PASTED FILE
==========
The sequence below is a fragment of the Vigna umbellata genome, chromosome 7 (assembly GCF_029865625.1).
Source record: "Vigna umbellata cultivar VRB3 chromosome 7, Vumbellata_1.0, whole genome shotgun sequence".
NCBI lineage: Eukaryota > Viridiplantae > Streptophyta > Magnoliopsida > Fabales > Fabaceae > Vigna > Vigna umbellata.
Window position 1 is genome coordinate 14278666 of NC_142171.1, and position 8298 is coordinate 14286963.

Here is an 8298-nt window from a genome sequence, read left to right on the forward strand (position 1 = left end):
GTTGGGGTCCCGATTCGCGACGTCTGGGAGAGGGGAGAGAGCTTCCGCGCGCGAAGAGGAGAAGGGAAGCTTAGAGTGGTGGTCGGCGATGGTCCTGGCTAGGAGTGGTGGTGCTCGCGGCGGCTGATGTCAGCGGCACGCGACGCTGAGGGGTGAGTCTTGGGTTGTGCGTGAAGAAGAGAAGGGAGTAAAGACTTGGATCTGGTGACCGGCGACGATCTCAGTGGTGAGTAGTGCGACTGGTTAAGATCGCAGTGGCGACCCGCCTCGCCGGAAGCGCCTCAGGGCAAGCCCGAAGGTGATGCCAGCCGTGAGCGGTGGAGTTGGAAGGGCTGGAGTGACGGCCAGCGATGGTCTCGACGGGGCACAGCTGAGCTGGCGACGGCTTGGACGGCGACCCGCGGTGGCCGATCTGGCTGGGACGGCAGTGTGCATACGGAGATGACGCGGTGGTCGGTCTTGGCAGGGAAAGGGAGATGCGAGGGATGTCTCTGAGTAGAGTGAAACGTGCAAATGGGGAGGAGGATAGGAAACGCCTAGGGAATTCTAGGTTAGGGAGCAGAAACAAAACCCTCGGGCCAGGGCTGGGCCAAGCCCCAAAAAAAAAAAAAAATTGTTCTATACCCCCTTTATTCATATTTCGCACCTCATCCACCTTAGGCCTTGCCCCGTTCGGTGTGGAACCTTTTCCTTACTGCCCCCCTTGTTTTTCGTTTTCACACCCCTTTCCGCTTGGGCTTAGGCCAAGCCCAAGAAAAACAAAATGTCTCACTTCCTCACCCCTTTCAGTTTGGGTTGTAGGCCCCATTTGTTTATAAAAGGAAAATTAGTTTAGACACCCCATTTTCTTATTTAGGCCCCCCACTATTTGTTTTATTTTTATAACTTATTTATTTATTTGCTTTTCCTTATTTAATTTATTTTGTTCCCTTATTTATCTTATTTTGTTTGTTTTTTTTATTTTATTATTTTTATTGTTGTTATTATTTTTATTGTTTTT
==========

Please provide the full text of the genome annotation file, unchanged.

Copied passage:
The sequence below is a fragment of the Vigna umbellata genome, chromosome 7 (assembly GCF_029865625.1).
Source record: "Vigna umbellata cultivar VRB3 chromosome 7, Vumbellata_1.0, whole genome shotgun sequence".
NCBI lineage: Eukaryota > Viridiplantae > Streptophyta > Magnoliopsida > Fabales > Fabaceae > Vigna > Vigna umbellata.
Window position 1 is genome coordinate 14278666 of NC_142171.1, and position 8298 is coordinate 14286963.

Here is an 8298-nt window from a genome sequence, read left to right on the forward strand (position 1 = left end):
GTTGGGGTCCCGATTCGCGACGTCTGGGAGAGGGGAGAGAGCTTCCGCGCGCGAAGAGGAGAAGGGAAGCTTAGAGTGGTGGTCGGCGATGGTCCTGGCTAGGAGTGGTGGTGCTCGCGGCGGCTGATGTCAGCGGCACGCGACGCTGAGGGGTGAGTCTTGGGTTGTGCGTGAAGAAGAGAAGGGAGTAAAGACTTGGATCTGGTGACCGGCGACGATCTCAGTGGTGAGTAGTGCGACTGGTTAAGATCGCAGTGGCGACCCGCCTCGCCGGAAGCGCCTCAGGGCAAGCCCGAAGGTGATGCCAGCCGTGAGCGGTGGAGTTGGAAGGGCTGGAGTGACGGCCAGCGATGGTCTCGACGGGGCACAGCTGAGCTGGCGACGGCTTGGACGGCGACCCGCGGTGGCCGATCTGGCTGGGACGGCAGTGTGCATACGGAGATGACGCGGTGGTCGGTCTTGGCAGGGAAAGGGAGATGCGAGGGATGTCTCTGAGTAGAGTGAAACGTGCAAATGGGGAGGAGGATAGGAAACGCCTAGGGAATTCTAGGTTAGGGAGCAGAAACAAAACCCTCGGGCCAGGGCTGGGCCAAGCCCCAAAAAAAAAAAAAAATTGTTCTATACCCCCTTTATTCATATTTCGCACCTCATCCACCTTAGGCCTTGCCCCGTTCGGTGTGGAACCTTTTCCTTACTGCCCCCCTTGTTTTTCGTTTTCACACCCCTTTCCGCTTGGGCTTAGGCCAAGCCCAAGAAAAACAAAATGTCTCACTTCCTCACCCCTTTCAGTTTGGGTTGTAGGCCCCATTTGTTTATAAAAGGAAAATTAGTTTAGACACCCCATTTTCTTATTTAGGCCCCCCACTATTTGTTTTATTTTTATAACTTATTTATTTATTTGCTTTTCCTTATTTAATTTATTTTGTTCCCTTATTTATCTTATTTTGTTTGTTTTTTTTATTTTATTATTTTTATTGTTGTTATTATTTTTATTGTTTTT